Air can hold any shape by parting
for other forms and you might only notice
when you feel a neck perched

in the nook of your shoulder
and feel the slightest gust
between your bodies like wind

through a tunnel. Think of her
silhouette on the brick kitchen wall,
how you only know the shape of light

by her darkness. The air sinks
to hold the hand she stretches out to you,
so firm with flesh and bone,

but do not forget all the air cradling
your every place her hands cannot.
Before this world of skin

you felt the fingers of air and wind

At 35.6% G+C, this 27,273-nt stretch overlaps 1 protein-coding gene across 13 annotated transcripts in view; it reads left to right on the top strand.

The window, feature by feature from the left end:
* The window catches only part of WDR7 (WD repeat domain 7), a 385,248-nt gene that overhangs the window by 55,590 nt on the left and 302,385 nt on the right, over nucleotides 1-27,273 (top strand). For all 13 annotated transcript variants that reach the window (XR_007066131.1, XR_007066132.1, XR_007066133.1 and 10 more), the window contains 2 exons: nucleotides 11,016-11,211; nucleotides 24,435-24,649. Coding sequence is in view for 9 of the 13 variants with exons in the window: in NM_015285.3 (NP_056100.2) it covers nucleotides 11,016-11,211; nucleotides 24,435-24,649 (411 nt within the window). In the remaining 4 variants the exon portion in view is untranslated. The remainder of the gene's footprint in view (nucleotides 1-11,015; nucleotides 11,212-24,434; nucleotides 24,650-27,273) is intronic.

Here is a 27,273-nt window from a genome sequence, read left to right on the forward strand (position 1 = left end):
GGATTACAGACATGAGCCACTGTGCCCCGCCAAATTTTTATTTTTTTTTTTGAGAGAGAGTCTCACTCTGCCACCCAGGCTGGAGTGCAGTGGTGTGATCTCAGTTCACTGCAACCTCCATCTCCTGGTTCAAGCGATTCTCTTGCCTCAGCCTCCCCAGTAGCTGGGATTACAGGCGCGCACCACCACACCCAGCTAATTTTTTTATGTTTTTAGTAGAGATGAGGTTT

and when you become unfastened
shadows of this world, they will stay

pressed to your bodies because
even parted forms yearn for something
to touch them.

Josiah Nelson

Josiah Nelson is an MFA in Writing student at the University of Saskatchewan. His work has appeared (or is forthcoming) in Existere, Vast Chasm Magazine, Fractured Lit., and Queen’s Quarterly, among others. He lives in Saskatoon.